# Quantile absolute deviation of the Exponential distribution

**Update: this blog post is a part of research that aimed to build a new measure of statistical dispersion called quantile absolute deviation. A preprint with final results is available on arXiv: arXiv:2208.13459 [stat.ME]. Some information in this blog post can be obsolete: please, use the preprint as the primary reference.**

In this post, we derive the exact equation for the quantile absolute deviation around the median of the Exponential distribution.

## Preparation

We consider the quantile absolute deviation around the median defined as follows:

\[\newcommand{\E}{\mathbb{E}} \newcommand{\PR}{\mathbb{P}} \newcommand{\Q}{\operatorname{Q}} \newcommand{\QAD}{\operatorname{QAD}} \newcommand{\median}{\operatorname{median}} \newcommand{\Exp}{\operatorname{Exp}} \QAD(X, p) = \Q(|X - \median(X)|, p), \]

where \(\Q\) is a quantile estimator.

We are looking for the asymptotic value of \(\QAD(X, p)\). For simplification, we denote it by \(v_p\):

\[v_p = \lim_{n \to \infty} \E[\Q(|X-M|, p)], \]

where \(M\) is the true median of the distribution.

By the definition of quantiles, this can be rewritten as:

\[\PR(|X_1 - M| < v_p) = p, \]

which is the same as

\[\PR(-v_p < X_1 - M < v_p) = p. \]

Hence,

\[\PR(M - v_p < X_1 < M + v_p) = p. \]

If \(F\) is the CDF of the considered distribution, the above equality can be rewritten as

\[F(M + v_p) - F(M - v_p) = p. \tag{1} \]

## Exponential distribution

We consider the standard exponential distribution \(\Exp(1)\) given by the CDF \(F(x)=1 - e^{-x}\) with the median value \(M=\ln 2\). Since \(F\) is defined only for \(x > x_{\min} = 0\), we have to consider two cases: \(M - v_p \leq 0\) and \(M - v_p > 0\). The critical value \(v_p^*\) is defined by \(v_p^* = M - x_{\min} = M = \ln 2\). Now it is easy to get the value of \(p^*\) using (1):

\[p^* = F(2M - x_{\min}) = F(2M) = 1 - e^{-2\ln 2} = 1 - 0.25 = 0.75. \]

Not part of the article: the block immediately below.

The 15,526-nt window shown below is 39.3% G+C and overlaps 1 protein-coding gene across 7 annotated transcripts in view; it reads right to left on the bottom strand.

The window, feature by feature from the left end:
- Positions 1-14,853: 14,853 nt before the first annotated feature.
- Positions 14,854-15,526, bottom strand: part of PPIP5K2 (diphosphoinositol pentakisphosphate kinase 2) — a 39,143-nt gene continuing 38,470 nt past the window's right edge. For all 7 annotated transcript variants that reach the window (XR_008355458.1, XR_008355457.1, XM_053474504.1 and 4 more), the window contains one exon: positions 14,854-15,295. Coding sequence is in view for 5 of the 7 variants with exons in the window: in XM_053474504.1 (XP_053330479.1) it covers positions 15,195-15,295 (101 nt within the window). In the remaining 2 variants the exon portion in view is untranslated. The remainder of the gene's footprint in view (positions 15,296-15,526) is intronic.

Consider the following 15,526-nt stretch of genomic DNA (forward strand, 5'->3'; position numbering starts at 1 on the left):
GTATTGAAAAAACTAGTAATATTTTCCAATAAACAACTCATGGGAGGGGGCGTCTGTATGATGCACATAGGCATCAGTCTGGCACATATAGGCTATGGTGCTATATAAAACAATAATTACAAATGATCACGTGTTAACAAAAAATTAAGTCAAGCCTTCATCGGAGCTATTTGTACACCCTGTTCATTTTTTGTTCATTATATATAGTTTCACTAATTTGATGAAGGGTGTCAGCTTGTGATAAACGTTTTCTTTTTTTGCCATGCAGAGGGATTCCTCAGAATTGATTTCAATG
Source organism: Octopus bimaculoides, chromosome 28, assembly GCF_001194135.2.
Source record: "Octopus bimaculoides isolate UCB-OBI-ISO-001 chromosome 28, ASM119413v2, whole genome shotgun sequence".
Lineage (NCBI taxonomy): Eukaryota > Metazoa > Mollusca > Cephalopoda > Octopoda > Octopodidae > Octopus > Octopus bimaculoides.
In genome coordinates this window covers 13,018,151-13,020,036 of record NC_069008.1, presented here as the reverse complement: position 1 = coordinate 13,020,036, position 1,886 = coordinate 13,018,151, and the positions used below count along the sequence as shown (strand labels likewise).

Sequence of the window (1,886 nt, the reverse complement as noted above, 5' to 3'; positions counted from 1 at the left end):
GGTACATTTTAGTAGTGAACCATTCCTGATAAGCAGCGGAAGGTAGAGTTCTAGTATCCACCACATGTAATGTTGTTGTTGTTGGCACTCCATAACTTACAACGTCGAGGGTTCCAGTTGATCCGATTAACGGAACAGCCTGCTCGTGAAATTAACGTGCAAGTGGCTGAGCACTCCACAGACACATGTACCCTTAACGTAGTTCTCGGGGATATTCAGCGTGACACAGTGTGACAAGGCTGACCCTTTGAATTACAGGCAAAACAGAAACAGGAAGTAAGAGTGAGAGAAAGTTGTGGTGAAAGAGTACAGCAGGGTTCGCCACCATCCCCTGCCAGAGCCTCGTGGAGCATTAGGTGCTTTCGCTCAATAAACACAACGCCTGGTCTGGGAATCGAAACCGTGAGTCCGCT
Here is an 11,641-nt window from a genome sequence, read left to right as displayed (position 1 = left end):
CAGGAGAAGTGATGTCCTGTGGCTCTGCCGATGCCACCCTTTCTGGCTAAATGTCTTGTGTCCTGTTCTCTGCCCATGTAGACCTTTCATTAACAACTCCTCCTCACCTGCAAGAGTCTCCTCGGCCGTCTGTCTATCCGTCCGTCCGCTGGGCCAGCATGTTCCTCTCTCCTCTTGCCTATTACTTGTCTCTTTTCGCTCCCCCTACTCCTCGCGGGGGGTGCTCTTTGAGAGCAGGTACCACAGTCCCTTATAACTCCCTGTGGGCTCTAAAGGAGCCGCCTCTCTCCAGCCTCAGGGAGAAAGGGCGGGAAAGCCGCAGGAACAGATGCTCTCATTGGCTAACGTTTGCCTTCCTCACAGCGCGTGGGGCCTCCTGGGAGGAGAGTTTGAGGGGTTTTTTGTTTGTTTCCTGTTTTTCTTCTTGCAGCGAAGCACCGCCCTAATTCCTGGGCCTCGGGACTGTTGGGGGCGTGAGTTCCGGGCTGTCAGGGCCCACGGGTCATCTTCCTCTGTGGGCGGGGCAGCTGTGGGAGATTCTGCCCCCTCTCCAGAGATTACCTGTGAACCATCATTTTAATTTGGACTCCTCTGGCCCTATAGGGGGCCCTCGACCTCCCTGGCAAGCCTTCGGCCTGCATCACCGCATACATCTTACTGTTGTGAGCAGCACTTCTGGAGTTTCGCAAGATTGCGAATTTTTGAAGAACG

Let us consider the first case when \(p \leq p^* = 0.75\). From (1), we have:

\[(1 - e^{-\ln 2 - v_p}) - (1 + e^{-\ln 2 + v_p}) = p, \]

which is the same as

\[e^{v_p} - e^{-v_p} = 2p. \]

By multiplying both sides of the equation by \(e^{v_p}\), we get:

\[(e^{v_p})^2 - 2p \cdot (e^{v_p}) - 1 = 0. \]

This is a quadratic equation for \(e^{v_p}\) with coefficients \(a=1\), \(b=-2p\), \(c=-1\). The discriminant is given by \(D = b^2 - 4ac = 4p^2 + 4\). The solution of the quadratic equation is

\[e^{v_p} = \frac{-b \pm \sqrt{D}}{2a} = \frac{2p \pm \sqrt{4p^2 + 4}}{2} = p \pm \sqrt{p^2+1}. \]

Since \(e^{v_p}\) is always positive, only the plus is applicable for \(\pm\). Taking the natural logarithm from both parts, we get the result:

\[v_p = \ln(p + \sqrt{p^2+1}). \]

Now let us consider the second case when \(p > p^* = 0.75\). Equation (1) has the following form:

\[(1 - e^{-\ln 2 - v_p}) = p, \]

which is the same as

\[e^{-\ln 2 - v_p} = 1 - p. \]

Taking the natural logarithm from both parts, we can easily express \(v_p\):

\[v_p = -\ln 2 - \ln (1 - p). \]

Thus, if \(X \sim \Exp(1)\),

\[\lim_{n \to \infty} \E[\QAD(X, p)] = \begin{cases} \ln(p + \sqrt{p^2+1}), & \textrm{if}\; p \leq 0.75,\\ -\ln 2 - \ln (1 - p), & \textrm{if}\; p > 0.75. \end{cases} \]

Here is the corresponding plot: